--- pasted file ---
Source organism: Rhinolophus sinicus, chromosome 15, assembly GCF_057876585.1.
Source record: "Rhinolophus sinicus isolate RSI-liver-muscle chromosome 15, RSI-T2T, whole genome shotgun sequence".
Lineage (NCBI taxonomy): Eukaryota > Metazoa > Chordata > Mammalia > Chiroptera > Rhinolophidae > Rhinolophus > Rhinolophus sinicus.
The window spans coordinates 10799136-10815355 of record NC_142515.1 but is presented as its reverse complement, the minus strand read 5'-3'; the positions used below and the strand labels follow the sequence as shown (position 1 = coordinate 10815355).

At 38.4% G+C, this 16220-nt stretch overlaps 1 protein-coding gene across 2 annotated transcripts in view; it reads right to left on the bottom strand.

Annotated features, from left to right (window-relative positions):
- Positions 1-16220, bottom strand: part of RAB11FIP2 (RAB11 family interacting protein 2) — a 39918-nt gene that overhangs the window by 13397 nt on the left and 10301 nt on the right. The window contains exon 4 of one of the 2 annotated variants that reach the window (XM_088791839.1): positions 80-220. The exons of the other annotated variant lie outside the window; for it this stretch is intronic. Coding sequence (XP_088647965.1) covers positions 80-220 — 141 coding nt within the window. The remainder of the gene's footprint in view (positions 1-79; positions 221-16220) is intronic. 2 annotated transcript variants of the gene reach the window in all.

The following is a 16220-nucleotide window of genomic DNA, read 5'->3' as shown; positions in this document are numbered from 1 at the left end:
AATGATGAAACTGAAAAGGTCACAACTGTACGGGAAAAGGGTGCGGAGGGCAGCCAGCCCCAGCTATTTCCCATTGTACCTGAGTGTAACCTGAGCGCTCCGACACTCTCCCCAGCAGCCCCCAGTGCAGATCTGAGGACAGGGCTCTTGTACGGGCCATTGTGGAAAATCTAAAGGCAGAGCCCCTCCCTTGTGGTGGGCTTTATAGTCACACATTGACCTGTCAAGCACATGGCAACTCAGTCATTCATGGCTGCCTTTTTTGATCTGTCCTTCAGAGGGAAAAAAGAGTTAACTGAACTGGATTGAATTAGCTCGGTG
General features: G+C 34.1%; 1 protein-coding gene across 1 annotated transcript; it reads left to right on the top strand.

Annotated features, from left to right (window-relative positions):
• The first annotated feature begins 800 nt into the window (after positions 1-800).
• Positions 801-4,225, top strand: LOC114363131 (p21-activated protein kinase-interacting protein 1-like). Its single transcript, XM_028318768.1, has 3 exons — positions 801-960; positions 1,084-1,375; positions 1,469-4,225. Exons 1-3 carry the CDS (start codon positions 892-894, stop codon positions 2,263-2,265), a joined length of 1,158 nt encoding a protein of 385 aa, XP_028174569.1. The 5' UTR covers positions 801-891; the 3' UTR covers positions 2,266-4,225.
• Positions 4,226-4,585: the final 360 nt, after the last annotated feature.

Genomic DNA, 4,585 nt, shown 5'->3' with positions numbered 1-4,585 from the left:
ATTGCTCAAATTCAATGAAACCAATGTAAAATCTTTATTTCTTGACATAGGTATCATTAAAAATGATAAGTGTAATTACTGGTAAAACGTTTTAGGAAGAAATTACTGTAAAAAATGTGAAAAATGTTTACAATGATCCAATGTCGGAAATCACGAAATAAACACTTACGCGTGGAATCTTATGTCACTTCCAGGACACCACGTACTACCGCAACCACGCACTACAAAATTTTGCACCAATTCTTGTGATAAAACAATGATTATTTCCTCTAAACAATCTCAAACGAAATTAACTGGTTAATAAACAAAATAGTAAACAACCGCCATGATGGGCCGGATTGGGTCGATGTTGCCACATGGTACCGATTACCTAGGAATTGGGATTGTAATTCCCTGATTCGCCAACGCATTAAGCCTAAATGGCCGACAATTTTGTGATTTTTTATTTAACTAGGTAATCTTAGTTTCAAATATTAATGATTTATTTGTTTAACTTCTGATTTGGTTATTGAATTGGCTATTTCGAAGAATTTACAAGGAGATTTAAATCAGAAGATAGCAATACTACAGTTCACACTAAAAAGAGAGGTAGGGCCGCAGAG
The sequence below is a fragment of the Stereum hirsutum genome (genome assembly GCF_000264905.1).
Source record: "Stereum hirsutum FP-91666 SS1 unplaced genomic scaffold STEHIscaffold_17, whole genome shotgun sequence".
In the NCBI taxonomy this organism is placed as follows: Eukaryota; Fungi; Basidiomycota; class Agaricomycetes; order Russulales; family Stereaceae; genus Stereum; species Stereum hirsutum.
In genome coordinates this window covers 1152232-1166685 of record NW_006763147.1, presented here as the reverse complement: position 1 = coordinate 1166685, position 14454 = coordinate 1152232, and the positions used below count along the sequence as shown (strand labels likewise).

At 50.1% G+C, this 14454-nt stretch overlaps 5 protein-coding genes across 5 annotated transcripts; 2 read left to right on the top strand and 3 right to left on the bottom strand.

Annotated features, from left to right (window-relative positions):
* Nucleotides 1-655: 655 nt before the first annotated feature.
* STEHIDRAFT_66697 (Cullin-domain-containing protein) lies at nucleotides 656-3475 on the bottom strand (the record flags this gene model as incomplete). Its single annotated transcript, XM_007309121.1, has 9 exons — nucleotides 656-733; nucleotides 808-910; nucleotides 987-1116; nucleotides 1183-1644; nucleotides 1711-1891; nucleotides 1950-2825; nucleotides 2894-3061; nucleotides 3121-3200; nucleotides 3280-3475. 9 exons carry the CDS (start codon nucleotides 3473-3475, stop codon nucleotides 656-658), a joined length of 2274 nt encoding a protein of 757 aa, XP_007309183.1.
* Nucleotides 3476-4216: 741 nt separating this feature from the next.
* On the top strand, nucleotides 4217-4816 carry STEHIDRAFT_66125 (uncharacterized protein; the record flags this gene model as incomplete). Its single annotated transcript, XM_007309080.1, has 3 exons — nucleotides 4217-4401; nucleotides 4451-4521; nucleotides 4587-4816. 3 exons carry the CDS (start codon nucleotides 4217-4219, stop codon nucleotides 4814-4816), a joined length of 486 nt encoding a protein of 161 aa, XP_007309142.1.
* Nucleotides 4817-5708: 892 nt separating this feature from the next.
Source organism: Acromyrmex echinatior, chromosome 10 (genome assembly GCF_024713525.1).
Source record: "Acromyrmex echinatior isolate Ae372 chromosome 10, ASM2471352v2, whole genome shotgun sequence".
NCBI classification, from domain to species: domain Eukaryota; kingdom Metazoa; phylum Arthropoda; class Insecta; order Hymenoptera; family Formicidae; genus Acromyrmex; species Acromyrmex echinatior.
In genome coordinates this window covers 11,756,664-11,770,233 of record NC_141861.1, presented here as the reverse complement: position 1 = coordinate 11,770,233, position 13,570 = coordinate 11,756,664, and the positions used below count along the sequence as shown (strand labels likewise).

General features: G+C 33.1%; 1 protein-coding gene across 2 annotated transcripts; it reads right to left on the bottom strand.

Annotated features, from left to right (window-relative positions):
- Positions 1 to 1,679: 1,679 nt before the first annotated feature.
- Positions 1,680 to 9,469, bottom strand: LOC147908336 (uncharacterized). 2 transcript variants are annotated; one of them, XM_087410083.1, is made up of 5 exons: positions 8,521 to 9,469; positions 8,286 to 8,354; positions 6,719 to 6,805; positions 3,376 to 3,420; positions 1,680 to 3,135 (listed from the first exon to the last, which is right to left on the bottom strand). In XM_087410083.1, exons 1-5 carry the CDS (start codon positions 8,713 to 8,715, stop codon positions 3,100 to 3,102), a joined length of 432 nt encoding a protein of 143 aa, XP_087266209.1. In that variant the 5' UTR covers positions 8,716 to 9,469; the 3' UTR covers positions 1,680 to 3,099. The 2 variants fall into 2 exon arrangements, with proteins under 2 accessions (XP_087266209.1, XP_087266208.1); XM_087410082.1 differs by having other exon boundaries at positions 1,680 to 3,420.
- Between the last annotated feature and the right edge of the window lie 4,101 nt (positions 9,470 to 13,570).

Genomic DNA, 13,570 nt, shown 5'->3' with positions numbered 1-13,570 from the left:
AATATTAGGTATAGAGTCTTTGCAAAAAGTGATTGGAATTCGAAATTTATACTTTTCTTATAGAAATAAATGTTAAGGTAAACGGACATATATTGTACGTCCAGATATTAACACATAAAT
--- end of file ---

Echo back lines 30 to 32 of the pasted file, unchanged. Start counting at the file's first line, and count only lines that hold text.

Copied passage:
NCBI classification, from domain to species: domain Eukaryota; kingdom Metazoa; phylum Arthropoda; class Insecta; order Hymenoptera; family Formicidae; genus Acromyrmex; species Acromyrmex echinatior.
In genome coordinates this window covers 11,756,664-11,770,233 of record NC_141861.1, presented here as the reverse complement: position 1 = coordinate 11,770,233, position 13,570 = coordinate 11,756,664, and the positions used below count along the sequence as shown (strand labels likewise).

General features: G+C 33.1%; 1 protein-coding gene across 2 annotated transcripts; it reads right to left on the bottom strand.